7

Since, in the first person singular, I can compare my situation, tastes, etc. to someone else's saying "Neither do I." or "Me neither."…

… is it possible to use all the other personal pronouns in the same way?

"Us neither." "Him/Her neither." "Them neither." etc.

  • They all sound OK to me. – Erik Kowal Jan 22 '15 at 8:37
  • 4
    They all sound horrible to me, but so does "me neither" so that's really just my preference. – Phil M Jones Jan 22 '15 at 10:48
  • 1
    What I commonly hear in this instance is "We don't, either." – Jesan Fafon Jan 22 '15 at 17:59
  • If you really want to shake things up, try "So don't we." – Sven Yargs Jan 22 '15 at 20:10
11

As mentioned above, it's all down to usage and "us neither" is not commonly used, with people preferring the phrase "neither do we" - for that reason I would stick with saying "neither do we".

I would say the same is true of the other personal pronouns: "neither do they", etc.

  • I would say we/he/they neither. It seems to me that we is the subject of one's 'sentence' (albeit that most of it is elided, including the verb). I accept that it is complicated by the fact that if one said the whole sentence one would use 'either'. We seldom go on holiday either. – WS2 Jan 22 '15 at 10:39
  • @WS2 Would you say "I neither"? I'm not convinced that you're suggested sentence is actually what's going on here. – WinnieNicklaus Jan 22 '15 at 19:36
  • @WinnieNicklaus See discussion below. Clearly with the first person singular the object pronoun would appear to be idiomatic. – WS2 Jan 22 '15 at 21:12
  • That's not something I've heard people use generally, @WinnieNiclaus, but perhaps it's in use where you live? it's "your suggested sentence" btw not "you're suggested sentence" ;-) – Graham Stanley Jan 24 '15 at 13:16
3

There's nothing wrong with saying "us neither", but (and you mention it in your second line) I'd tend to go for "neither do we".

"neither do we" - 473k hits on Google

"us neither" - 374k

  • 2
    "nor we" - 470k hits on Google "nor us" - 133k hits on Google – Irefuteitthus Jan 22 '15 at 9:32
  • The problem with Google search is that it tailors the results to your history. Try Ngram – clabacchio Jan 23 '15 at 6:34
2

I don't agree that using neither or either in this scenario is correct: you use those in the case of a negative statement, but the statement in question is positive. If the statement was the negative version:

We don't go on vacation often.

Then the response would be "We don't either" or "Neither do we" or (colloquially) "Us neither".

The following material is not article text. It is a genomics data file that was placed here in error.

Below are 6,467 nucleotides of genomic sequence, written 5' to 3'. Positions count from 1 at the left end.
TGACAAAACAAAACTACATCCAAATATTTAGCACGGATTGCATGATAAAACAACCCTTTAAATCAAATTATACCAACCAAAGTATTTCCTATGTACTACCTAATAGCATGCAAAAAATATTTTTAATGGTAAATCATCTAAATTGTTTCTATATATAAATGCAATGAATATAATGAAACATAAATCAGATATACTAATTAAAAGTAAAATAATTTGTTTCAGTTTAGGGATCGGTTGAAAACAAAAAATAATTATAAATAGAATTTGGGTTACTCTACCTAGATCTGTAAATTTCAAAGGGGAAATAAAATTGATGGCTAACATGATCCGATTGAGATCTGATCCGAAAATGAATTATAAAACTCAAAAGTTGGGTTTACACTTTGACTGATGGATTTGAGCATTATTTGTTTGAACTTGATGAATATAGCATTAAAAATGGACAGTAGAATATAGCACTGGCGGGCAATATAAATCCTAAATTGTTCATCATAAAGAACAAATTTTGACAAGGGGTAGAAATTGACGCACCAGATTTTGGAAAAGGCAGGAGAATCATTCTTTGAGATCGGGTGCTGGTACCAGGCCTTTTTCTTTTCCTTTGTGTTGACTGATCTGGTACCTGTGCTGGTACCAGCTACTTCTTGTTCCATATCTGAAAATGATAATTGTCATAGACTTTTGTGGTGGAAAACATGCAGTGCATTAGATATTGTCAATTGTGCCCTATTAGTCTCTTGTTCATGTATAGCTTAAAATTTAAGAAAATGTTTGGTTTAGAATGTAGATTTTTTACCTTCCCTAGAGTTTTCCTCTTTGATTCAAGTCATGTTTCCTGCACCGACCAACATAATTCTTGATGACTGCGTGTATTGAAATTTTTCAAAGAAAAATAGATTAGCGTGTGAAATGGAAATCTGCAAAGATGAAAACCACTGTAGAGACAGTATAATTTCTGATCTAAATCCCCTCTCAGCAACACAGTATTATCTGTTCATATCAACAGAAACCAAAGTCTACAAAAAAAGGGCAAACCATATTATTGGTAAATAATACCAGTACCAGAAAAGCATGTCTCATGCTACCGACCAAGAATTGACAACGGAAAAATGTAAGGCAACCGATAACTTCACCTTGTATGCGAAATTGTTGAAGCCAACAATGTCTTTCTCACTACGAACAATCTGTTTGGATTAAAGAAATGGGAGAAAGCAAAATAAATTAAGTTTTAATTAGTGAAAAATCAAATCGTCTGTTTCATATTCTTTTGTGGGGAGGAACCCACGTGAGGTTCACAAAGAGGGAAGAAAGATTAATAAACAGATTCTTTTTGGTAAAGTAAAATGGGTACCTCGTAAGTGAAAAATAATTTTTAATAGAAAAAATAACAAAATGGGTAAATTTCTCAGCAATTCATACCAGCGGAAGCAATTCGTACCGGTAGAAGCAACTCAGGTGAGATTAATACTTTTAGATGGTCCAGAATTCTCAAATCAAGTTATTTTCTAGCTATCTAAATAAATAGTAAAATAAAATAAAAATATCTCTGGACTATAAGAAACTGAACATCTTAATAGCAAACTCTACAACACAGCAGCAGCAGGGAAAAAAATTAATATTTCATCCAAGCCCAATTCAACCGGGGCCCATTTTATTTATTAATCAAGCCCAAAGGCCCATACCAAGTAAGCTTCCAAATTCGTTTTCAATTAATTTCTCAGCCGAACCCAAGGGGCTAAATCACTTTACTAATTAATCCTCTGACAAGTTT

But when the statement is positive:

We rarely go on vacation.

Then the response should be So do we or We do, too or (colloquially) Us too.

Granted, few will bat an eye, and everyone will know what you mean, if you respond conversationally to "We rarely go on vacation" with "Neither do we". It is easy to flip the original statement into the negative grammatical form "We don't go on vacation much".

But still, technically the reply is nonsensical, because it is effectively "Neither do we (rarely go on vacation)". The original statement is affirmative, and it doesn't make grammatical sense to append a "neither" to an affirmation.

  • That's because 'rarely', like 'hardly ever', for instance, has a negative meaning! – user58319 Jan 24 '15 at 20:34
  • @user58319 right - maybe I'm being too literal or technical about it. – McGarnagle Jan 24 '15 at 20:48
1

I would say we/he/they neither. It seems to me that we is the subject of the 'sentence' (albeit that most of it is elided, including the verb). It therefore requires a subject pronoun.

I accept that it is complicated by the fact that if one said the whole sentence one would use 'either'. We seldom go on holiday either.

  • 1
    It's also complicated by the fact that in the analogous first-person situation, the overwhelmingly common usage is me neither rather than I neither. – potentially dense Jan 22 '15 at 16:36
  • @aps I thought of that. It is interesting that idiomatically we use the object pronoun in the first person singular, but the subject pronoun elsewhere. One of the quirks of spoken English. – WS2 Jan 22 '15 at 16:41
  • @aps since "me neither" elides the rest of the sentence, you can fill it out however you like. For example, it could be shorthand for "(Your statement is not true for) me either". I know that's a bit of a reach, but it's how I rationalize it. – McGarnagle Jan 22 '15 at 17:25
1

I appreciate the responses that go with "neither," but intuition and my ear tell me that "nor do we" is the better choice. I wanted to give a grammatical backing for this, but I have to admit that "neither is he" seems to sound just as good as if not better than "nor is he," which can sound a bit stilted. However in cases when we're not using a copula but rather an auxiliary verb like "do," "can," or "has," "nor" sounds better.

  • I grew up in the NE US; children would say "me neither," but adults were expected to say "Nor/neither do I" or "Nor/neither do we." – Smithers Jan 22 '15 at 21:41

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